Sunday, January 20, 2008

The Republican civil war - Tom DeLay excommunicates John McCain

In this clip from a Fox News interview, Tom DeLay, the notorious former House Majority Leader, reads McCain out of the Republican Party (via TPM). According to DeLay, "McCain has done more to hurt the Republican party than any elected official I know of" ... and then he goes on to give details. In the process, he rattles off several of the more admirable things McCain has done--though he doesn't mention McCain's opposition to torture, which has enraged some other right-wing McCainiacs.

Watch the video HERE

This is a nice illustration of the phenomenon of McCain Derangement Syndrome that pervades large sectors of the Republican far right. As Gerard Baker of the London Times put it yesterday:
I sense that the syndrome says something about what has gone so badly wrong with the conservative movement in the past ten years. It has become so intolerant and exclusive that once orthodox views are now regarded as heresy; while views once merely narrow and eccentric are now prerequisites for membership.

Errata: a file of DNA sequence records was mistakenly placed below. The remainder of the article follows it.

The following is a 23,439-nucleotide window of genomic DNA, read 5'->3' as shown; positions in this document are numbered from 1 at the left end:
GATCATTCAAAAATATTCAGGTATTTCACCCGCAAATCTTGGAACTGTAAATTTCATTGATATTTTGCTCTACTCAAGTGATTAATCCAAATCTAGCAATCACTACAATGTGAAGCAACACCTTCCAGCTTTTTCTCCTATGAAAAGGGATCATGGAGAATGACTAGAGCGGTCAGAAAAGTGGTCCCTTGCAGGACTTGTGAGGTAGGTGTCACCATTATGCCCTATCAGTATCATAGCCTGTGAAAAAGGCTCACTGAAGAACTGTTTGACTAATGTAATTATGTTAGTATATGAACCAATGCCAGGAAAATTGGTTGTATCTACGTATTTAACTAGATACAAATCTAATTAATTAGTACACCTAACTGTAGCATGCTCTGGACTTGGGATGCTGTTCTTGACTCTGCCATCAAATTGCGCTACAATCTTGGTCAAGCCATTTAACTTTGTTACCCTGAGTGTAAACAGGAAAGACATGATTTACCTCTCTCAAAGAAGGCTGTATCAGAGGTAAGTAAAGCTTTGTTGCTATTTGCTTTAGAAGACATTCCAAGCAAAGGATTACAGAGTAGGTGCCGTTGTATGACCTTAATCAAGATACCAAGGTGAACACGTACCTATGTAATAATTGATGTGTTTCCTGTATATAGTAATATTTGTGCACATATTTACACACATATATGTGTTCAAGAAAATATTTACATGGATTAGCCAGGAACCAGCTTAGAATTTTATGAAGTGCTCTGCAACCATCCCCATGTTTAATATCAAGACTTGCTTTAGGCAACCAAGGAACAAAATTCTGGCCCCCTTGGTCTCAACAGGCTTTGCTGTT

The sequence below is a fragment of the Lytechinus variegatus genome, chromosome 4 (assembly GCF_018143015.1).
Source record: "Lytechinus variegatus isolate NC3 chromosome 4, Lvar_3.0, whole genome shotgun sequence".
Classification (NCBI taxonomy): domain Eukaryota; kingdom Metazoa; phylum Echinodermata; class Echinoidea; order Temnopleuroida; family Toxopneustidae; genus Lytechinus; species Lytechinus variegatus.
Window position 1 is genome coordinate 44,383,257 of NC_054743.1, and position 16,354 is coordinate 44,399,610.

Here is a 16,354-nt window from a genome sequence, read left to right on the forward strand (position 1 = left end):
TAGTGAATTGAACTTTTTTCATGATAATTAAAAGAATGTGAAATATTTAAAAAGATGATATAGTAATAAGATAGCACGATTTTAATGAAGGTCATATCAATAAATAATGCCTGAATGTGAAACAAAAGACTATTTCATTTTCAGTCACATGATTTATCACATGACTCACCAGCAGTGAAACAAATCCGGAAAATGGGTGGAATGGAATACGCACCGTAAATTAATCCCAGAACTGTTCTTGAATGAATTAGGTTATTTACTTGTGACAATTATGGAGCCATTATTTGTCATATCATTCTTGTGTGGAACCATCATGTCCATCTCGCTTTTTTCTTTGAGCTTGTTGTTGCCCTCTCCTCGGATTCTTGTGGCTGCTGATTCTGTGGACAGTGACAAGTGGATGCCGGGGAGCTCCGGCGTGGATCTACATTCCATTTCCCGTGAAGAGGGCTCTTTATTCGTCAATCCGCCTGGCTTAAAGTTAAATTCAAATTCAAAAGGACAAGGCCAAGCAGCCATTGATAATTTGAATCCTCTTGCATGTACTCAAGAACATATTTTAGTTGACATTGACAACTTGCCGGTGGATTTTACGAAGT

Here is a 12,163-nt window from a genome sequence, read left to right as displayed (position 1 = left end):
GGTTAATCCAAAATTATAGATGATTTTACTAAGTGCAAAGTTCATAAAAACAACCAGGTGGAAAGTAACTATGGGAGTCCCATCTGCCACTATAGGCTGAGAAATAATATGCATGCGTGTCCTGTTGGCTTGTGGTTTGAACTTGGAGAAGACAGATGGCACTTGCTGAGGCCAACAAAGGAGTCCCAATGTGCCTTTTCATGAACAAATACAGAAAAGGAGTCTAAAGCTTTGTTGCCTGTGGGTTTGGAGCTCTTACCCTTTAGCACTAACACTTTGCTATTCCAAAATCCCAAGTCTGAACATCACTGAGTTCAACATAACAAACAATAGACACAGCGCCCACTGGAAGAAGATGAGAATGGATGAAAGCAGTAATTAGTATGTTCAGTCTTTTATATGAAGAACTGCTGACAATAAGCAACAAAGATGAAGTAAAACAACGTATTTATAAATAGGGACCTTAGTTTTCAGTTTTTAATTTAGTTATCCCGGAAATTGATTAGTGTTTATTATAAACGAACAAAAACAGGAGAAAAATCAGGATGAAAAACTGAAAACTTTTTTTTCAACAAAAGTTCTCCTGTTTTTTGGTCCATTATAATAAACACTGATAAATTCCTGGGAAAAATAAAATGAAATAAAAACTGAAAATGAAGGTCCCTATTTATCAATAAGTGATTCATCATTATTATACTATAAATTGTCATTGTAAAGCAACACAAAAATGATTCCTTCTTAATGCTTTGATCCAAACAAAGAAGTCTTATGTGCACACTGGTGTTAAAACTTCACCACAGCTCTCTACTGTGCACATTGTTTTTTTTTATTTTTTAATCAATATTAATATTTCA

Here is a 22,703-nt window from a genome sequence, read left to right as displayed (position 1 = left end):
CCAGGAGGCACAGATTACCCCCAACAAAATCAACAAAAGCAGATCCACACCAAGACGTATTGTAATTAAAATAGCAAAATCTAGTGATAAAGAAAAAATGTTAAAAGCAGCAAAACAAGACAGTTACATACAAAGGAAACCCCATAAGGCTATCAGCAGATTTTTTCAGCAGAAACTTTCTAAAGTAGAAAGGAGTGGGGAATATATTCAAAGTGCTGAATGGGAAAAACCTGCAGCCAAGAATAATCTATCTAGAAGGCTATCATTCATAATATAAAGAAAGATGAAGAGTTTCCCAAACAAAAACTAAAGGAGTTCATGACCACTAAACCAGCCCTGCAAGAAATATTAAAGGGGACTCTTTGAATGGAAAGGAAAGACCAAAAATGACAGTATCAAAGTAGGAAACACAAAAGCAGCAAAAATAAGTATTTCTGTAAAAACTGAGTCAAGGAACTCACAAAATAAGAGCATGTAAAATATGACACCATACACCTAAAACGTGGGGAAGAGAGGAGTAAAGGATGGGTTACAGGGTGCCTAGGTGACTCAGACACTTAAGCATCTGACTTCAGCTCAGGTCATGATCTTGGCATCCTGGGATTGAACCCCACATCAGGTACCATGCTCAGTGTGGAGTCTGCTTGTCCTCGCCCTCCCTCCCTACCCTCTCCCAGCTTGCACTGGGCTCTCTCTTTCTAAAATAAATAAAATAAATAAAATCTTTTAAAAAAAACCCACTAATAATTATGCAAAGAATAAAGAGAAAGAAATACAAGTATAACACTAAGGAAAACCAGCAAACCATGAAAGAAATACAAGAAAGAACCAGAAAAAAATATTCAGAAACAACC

It appears that none of McCain's efforts during the past year to mend his fences with the Republican hard right (and some of those efforts have amounted to pretty deplorable pandering) has made much impression on these ultras.

(Then again, given that this public denunciation is coming from the widely hated and now-disgraced Tom DeLay, maybe it's a cunning ploy to boost McCain's popularity? It certainly makes McCain sound good.)

=> I would never vote for McCain for President myself, but he is certainly the only Republican candidate of serious presidential stature, and he makes all the other Republican candidates look like bad jokes by comparison. Of course, for some people the great danger of McCain is that he might be the only potential Republican candidate who could actually win in November. I recognize that this is a plausible concern.

On the other hand, (1) despite McCain's victory in the South Carolina Republican primary (where he seems to have relied on non-Republican voters to come out ahead of Huckabee), I still don't believe the Republicans will actually nominate him; (2) barring some earth-shaking development, it seems likely that either Clinton or Obama could beat any Republican candidate in November, including McCain; and (3) actually rooting for any of the other candidates in the Republican pack, in the expectation that he will then get creamed in November, is also a potentially scary gamble. What if something goes wrong, and one of those other guys actually becomes President? A scary thought.

--Jeff Weintraub